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Wine Review: Louis M. Martini specializes in cab sav

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We are currently in the age of specialization, a time when everybody is seeking that special niche in which they can comfortably fill or fit.

It appears the Louis M. Martini Winery has not only found its niche but has been honing it since 1933. Rather than growing grapes and making wine from a plethora of varieties, as is the current California custom, the powers that be at Martini took a tunnel vision view of the available grape possibilities and concentrated on one and only one variety, the cabernet sauvignon.
 
To some, this may seem a silly thing to do considering that cab sav is the most popular red wine in the world and that every cab drinker is a self-styled expert. Nowhere in the known universe has one wine been so widely criticized as the cab sav. Books have even been written on that one single grape variety and its wines.
 
Separating themselves from the other producers, the Martini vintners opted to source their grapes from just the two top cab sav grape-producing regions in the United States, the Napa, and Sonoma counties of California.

To add even more individuality, they produce wines specific to a district. I must point out here that there are vast differences in the microclimates and soil composition in each of these districts, leading to wines with their own special and individual characteristics.
 
With Father’s Day rapidly approaching, I write this as a suggestion to some really exceptional wines for dear old dad — if he should happen to be a wine lover.
 
Louis M. Martini 2015 Sonoma County Cabernet Sauvignon ($20)
This is a true California wine, stressing fruit flavors over the often austere and stiff character of the grape variety. The color is deep and dark and the aroma showcases raspberries, sage and dried flowers. These carry over to the flavor, where they mingle with a cherry element and the discernible flavors of chocolate with just a hint of oak. This wine has a softness about it and reflects many of the flavor and aromas that are found only in well-aged wines. Rather than being saved to be served only with the heaviest of meat dishes, this wine’s expansive flavor spectrum allows it to be used with a broad selection of foods.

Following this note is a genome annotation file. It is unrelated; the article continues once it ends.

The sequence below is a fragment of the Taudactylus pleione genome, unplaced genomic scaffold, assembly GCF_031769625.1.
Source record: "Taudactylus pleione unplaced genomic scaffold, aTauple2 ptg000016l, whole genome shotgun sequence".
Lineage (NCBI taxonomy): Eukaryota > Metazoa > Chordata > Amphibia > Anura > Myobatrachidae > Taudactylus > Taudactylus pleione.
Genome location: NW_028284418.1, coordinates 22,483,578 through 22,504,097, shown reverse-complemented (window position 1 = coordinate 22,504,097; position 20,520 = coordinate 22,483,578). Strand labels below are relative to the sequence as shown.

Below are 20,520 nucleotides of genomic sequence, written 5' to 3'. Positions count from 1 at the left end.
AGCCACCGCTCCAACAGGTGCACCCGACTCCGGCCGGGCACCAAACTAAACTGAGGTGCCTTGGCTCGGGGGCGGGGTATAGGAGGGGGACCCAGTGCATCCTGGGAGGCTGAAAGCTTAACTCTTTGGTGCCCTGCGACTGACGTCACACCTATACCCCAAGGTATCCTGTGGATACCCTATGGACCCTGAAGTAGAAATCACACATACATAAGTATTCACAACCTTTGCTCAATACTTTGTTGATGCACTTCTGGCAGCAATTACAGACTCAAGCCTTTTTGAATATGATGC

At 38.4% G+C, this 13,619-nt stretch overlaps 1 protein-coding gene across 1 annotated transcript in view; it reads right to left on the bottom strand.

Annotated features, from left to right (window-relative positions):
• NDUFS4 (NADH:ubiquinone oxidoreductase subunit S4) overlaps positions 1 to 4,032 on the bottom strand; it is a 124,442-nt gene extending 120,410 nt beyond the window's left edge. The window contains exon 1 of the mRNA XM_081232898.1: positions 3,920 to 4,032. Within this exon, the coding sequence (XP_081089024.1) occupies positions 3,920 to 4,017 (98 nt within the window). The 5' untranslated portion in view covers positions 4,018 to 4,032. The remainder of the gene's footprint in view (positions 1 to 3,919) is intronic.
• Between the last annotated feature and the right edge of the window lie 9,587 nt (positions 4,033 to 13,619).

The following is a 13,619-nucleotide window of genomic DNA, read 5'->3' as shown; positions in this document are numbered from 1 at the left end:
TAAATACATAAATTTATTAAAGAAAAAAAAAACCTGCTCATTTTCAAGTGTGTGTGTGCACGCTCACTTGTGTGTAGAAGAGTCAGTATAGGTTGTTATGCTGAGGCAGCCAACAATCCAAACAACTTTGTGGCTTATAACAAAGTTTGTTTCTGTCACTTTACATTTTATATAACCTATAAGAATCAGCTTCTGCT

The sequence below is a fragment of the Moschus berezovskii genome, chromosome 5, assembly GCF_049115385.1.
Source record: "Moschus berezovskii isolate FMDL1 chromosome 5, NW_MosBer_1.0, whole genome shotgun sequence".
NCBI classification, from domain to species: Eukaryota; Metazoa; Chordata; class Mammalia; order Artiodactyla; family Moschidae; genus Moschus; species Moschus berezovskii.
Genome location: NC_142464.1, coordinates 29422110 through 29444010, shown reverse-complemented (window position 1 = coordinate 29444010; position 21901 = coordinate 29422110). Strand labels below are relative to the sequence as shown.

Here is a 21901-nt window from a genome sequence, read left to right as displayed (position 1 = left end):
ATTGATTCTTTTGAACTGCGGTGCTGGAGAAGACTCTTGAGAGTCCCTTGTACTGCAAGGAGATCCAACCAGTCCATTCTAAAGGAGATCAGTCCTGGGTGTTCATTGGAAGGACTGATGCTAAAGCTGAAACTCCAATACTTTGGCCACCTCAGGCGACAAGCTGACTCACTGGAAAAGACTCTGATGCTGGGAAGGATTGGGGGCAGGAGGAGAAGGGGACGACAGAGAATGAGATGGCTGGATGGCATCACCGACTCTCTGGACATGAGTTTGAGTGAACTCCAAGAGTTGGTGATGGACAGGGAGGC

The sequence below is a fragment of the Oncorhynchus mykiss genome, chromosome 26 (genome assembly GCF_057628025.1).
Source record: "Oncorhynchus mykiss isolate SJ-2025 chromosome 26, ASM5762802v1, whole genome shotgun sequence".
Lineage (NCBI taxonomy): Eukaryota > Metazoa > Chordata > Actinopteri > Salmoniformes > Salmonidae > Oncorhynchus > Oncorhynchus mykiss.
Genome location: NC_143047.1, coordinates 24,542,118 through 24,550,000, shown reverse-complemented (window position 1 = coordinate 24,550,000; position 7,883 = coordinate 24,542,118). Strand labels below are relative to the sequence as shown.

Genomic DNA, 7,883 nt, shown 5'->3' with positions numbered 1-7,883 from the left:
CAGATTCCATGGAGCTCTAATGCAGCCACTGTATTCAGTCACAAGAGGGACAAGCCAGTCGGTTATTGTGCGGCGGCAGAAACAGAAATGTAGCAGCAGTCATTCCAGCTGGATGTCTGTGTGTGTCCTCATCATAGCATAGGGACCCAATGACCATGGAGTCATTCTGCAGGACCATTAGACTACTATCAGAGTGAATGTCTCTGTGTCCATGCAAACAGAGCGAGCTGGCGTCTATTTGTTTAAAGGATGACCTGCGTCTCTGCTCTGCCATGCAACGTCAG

Louis M. Martini 2015 Napa Valley Cabernet Sauvignon ($43)
This fine California cab stresses a big fruit aroma and flavor. Blackberry, blueberry and black currant are the featured aromas, followed very closely by mocha and a slight amount of oak in the background. These carry over to the flavor and then on to the finish. The tannin, that element in a red wine that produces the dry sensation in the cheeks, is held in check and combines with the rest of the features of this wine to produce a velvety mouth feel. I found this to be an excellent wine and an example of why Napa Valley cab savs have achieved a place of honor among the world’s finest.
 
Louis M. Martini 2015 Alexander Valley Cabernet Sauvignon ($34)
Within the Sonoma County, there are small areas that produce exceptional grapes; the Alexander Valley is one of them. This cab is a deeply colored, powerful, fruity wine that proudly upholds the traditions and beauties of its birthplace. This wine is packed with fruit flavors running the gamut of summer red fruits and berries. There is a new flavor experience with each sip. The tannins, which can be formidable in a cab sav, are held in check so that the wine needs no further aging prior to drinking. The wine, however, can be aged for up to five years to gain complexity.

Wine columnist Bennet Bodenstein can be reached at frojhe1@att.net.

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